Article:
Matthew Stibbe’s free e-book called 30 Days to Better Business Writing is an excellent resource for copywriters and creative translators alike. Download it from Bad Language and get straightforward advice about writing web copy, press releases, interviews, and more.
Did you notice I wrote the word “get”? According to Stibbe, “get” is not only authorized but encouraged.
His most useful lesson to me was Day 24: Write Readable Web Copy. Be gentle on your reader and make online writing clear.
His main points:
- be brief
- use short words
- write short paragraphs
- use bulleted lists
I try to follow this advice when translating websites, especially the home and about pages.
However, this can be a challenge to implement when dealing with a long-winded source text. Just last week, I translated a 73-word long sentence that took up four lines on the page…
As William Zinsser once said:
There’s not much to be said about the period except that most writers don’t reach it soon enough.
Sub-headings also keep the reader on track
Stibbe writes: “Use meaningful sub-headings to break up the text. They are landmarks for the reader.” In my experience, clients are generally pleased with the sub-headings I’ve suggested, even if they were non-existent in the French version.
The all-important first sentence
The opening sentence is the reader’s invitation to the party.
Stibbe’s Day 5 exercise is about coming up with seductive first lines. An amusing exercise. My subsequent homework meant brainstorming about future blog entries. I tried out several “ledes” on different blog stubs and the results were not bad.
Stibbe says we should use the “inverted pyramid” technique for website copy, going into more detail about this format in Day 6: Pick the Right Structure. He explains, “You give the highest level of detail first—when and where the fire happened—and then add layers of detail and information as the text continues.”
Starting out strong makes complete sense. Your main point should be “above the fold” so if readers just breeze through your page, at least they will leave with the crux of the matter.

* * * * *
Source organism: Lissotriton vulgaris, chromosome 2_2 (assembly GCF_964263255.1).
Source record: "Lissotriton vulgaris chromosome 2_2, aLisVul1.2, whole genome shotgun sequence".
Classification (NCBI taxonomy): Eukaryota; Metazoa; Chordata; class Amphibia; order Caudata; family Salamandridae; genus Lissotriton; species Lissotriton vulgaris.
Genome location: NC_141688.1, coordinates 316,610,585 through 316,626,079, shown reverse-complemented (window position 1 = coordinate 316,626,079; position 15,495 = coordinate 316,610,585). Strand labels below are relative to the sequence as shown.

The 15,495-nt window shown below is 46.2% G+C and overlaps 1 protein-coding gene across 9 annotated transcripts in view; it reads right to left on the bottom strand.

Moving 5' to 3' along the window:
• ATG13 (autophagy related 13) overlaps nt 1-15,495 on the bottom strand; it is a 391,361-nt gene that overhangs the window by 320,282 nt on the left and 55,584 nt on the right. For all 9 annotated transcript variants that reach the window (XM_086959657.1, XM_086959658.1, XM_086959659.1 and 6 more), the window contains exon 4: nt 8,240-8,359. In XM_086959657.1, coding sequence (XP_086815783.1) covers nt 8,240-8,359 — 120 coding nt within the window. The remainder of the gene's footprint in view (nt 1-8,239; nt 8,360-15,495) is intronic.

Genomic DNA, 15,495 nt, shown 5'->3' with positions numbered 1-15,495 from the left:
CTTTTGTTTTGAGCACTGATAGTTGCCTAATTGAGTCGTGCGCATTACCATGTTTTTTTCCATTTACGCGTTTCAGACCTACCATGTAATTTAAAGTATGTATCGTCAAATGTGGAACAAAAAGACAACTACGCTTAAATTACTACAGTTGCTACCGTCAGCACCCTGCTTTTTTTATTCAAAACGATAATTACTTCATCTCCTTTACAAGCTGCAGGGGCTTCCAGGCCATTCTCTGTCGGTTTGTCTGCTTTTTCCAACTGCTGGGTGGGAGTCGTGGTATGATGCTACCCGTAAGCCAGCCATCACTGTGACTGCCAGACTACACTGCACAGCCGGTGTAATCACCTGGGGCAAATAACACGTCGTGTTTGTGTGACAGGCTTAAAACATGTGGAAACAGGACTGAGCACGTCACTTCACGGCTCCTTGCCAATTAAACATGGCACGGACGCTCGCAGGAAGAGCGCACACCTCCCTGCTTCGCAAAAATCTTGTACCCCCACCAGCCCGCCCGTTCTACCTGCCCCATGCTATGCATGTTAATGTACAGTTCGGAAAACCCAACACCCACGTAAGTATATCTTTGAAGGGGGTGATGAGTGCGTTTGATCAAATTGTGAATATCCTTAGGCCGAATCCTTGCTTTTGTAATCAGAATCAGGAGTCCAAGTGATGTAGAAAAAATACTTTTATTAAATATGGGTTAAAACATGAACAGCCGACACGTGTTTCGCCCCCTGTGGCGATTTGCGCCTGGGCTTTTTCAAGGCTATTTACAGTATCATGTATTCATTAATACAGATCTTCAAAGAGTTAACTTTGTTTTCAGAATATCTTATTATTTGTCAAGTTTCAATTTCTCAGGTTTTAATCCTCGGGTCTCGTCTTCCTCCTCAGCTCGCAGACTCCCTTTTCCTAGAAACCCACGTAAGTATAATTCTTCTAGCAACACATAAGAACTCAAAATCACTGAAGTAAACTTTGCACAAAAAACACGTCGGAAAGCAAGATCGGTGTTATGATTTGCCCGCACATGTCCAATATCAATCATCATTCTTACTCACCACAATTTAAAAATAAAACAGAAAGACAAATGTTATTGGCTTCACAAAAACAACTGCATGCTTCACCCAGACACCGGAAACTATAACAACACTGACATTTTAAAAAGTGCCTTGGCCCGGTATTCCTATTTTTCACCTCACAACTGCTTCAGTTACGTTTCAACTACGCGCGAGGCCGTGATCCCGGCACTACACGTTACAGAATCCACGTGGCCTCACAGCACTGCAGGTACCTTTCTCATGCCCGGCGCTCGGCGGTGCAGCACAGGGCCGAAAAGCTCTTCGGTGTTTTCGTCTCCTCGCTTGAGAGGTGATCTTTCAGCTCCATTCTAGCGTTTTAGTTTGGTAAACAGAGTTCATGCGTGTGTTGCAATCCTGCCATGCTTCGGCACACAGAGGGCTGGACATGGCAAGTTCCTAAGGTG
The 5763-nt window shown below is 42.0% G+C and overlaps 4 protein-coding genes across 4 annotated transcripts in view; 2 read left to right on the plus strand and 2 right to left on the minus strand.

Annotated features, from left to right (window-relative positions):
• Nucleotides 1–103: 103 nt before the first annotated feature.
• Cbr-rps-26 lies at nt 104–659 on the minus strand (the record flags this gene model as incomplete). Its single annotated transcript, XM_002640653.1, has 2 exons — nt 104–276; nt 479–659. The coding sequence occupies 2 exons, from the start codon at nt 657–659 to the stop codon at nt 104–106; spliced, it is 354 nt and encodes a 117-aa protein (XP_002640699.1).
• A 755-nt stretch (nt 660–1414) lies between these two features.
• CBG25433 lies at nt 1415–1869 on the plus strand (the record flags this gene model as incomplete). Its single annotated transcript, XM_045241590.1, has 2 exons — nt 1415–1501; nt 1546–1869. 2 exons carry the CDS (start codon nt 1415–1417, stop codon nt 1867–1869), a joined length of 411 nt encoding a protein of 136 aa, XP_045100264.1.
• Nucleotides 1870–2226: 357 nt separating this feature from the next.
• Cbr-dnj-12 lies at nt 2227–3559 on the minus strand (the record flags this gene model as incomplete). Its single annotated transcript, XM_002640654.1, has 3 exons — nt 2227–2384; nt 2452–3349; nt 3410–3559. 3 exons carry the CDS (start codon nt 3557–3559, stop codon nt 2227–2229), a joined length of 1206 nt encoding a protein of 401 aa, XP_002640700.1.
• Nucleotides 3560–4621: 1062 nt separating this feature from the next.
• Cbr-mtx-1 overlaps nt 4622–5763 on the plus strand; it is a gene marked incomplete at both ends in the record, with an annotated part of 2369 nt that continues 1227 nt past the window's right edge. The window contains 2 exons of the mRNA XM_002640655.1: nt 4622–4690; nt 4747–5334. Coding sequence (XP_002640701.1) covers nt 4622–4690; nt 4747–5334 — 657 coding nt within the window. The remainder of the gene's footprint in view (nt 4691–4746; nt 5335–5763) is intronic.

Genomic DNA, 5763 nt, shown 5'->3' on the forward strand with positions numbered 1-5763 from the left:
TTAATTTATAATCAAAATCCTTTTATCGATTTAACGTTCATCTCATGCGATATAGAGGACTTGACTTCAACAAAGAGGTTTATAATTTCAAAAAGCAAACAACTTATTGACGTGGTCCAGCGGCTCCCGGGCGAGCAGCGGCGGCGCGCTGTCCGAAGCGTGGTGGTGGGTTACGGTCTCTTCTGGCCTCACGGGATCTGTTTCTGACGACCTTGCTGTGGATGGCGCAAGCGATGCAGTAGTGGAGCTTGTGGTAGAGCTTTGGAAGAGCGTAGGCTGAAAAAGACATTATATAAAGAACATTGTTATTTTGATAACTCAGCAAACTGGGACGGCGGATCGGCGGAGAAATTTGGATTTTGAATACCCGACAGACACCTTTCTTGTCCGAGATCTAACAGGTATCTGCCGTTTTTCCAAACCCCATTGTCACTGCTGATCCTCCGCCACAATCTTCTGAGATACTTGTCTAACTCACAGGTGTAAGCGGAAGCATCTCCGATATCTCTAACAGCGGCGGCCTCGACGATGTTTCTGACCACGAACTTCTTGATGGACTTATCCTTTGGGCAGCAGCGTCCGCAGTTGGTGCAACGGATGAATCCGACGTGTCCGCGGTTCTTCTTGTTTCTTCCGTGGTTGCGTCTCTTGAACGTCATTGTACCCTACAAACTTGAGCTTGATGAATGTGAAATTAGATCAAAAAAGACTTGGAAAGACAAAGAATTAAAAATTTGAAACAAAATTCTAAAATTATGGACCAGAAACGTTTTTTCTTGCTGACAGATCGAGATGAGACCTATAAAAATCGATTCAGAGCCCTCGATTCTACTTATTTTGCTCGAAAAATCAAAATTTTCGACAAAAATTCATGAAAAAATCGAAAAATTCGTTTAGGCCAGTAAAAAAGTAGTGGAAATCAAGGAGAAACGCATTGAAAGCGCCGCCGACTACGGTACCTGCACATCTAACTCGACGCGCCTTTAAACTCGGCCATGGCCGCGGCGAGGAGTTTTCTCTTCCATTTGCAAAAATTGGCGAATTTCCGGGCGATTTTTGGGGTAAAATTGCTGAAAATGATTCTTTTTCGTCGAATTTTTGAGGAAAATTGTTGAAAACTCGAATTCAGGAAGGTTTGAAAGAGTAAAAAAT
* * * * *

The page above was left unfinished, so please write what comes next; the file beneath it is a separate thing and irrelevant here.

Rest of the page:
On Day 12, Stibbe gives a list of words to be deleted from all your current assignments. It includes “offline” and “touch base” to my surprise. He insists, “Buzzwords and business clichés are the opposite of effective writing.” The word “solution” appears to be particularly annoying and overused.
I personally dislike “leverage” and anything which “pushes” any type of envelope.
The real question for me is about how to translate hype words from source texts. Do we tone down copy to make texts more credible? I have translated for a few companies who called themselves “leaders” who provided “solutions” in the “most innovative” manner.
Hostile position against long press releases
In Day 21: Write a Great Press Release, Stibbe continues his anti-buzzword speech while going back to the importance of brevity. He shows no mercy to press releases: “Keep them short and factual. 250 words should be the upper limit.”
What I would add to the book
Important words or concepts could be written in bold to help hurried readers.
Do revisions on hard copy and think about changing the font and font size to keep your eyes fresh.
Do your final revision after a good night’s sleep.
The mystery waffle
There is mention of being a waffle and talking waffly and waffling around. And it’s no reference to breakfast.
To conclude, I recommend that you download, print and bind this book. And do the homework! Matthew Stibbe is a cheerful and articulate teacher and you’ll have fun working through the well-chosen assignments. You’ll get insights about readability criteria, writing for impact, concentration, productivity, power naps, and more.
Sharpen your pencils and enjoy!